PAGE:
Frequent Fliers: Tracking Songbird Migration through the Americas
Monday, August 13, 2012 at 7:00 PM (PDT)
Vancouver, British Columbia
Each fall, billions of songbirds leave Canada on an epic journey to their far-away wintering grounds in Central and South America where many live in tropical forests shared by toucans, howler monkeys, and jaguars. Dozens of species have experienced serious, long-term population declines that are driven in part by the threats that these birds face on migration and while in the tropics. But only recently has it been possible to track the entire migration of individual songbirds to find out how they accomplish their amazing 10,000 km (or more!) round trip and to map out critical habitats used during migration. Bridget Stutchbury will reveal her surprising migration tracking results for Purple Martins, Red-eyed Vireos and Wood Thrushes and discuss how this research can help us save songbirds.
Presenter: Bridget Stutchbury, York University
Co-Sponsors: NAOC-V, Beaty Biodiversity Museum, and Nature Vancouver
When & Where
Beaty Biodiversity Museum
Fall in love with the diversity of life as you explore 20,000 square feet of exhibits, visit our teaching lab, and stare through the jaws of the largest creature ever to live on Earth—the blue whale.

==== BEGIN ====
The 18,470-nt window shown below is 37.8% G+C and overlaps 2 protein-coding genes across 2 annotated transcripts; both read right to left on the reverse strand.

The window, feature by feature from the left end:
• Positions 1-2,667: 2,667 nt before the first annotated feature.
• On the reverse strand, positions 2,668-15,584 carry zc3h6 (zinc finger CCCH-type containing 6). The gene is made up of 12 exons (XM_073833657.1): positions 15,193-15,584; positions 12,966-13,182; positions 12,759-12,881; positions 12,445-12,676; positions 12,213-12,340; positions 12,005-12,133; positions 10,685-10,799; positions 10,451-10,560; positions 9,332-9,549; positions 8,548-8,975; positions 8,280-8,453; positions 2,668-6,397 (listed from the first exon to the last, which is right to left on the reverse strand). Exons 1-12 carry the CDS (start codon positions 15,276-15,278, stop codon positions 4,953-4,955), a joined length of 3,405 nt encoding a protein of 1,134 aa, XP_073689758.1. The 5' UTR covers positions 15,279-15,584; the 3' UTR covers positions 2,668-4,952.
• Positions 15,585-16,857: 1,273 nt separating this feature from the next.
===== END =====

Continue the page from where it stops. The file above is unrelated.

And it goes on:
The museum puts UBC's natural history collections, with more than two million specimens, on public view for the first time. Among our treasures are a 26-metre-long blue whale skeleton suspended in the Djavad Mowafaghian Atrium, the third-largest fish collection in the nation, and myriad fossils, shells, insects, fungi, mammals, birds, reptiles, amphibians, and plants from around British Columbia and the world.
Through a combination of exhibits, hands-on activities, educators’ resources, public presentations, and community and cultural engagement, we are working to increase understanding of the interconnectedness of all life on Earth. Just as important, we connect the world-renowned scientists at the adjacent Biodiversity Research Centre with the public. This unique combination of world-class, university-based research and beautiful, compelling exhibits makes the research conducted by UBC scientists more accessible and more relevant to the public.
Due to an unfortunate flight delay Dr. Bridget Stutchbury may not be able to make tonight's lecture. In the event that she does not arrive before the lecture, Postdoctoral Fellow Dr. Kevin Fraser will be presenting in her place. The content of the lecture will remain the same.
We look forward to you joining us for this interesting talk.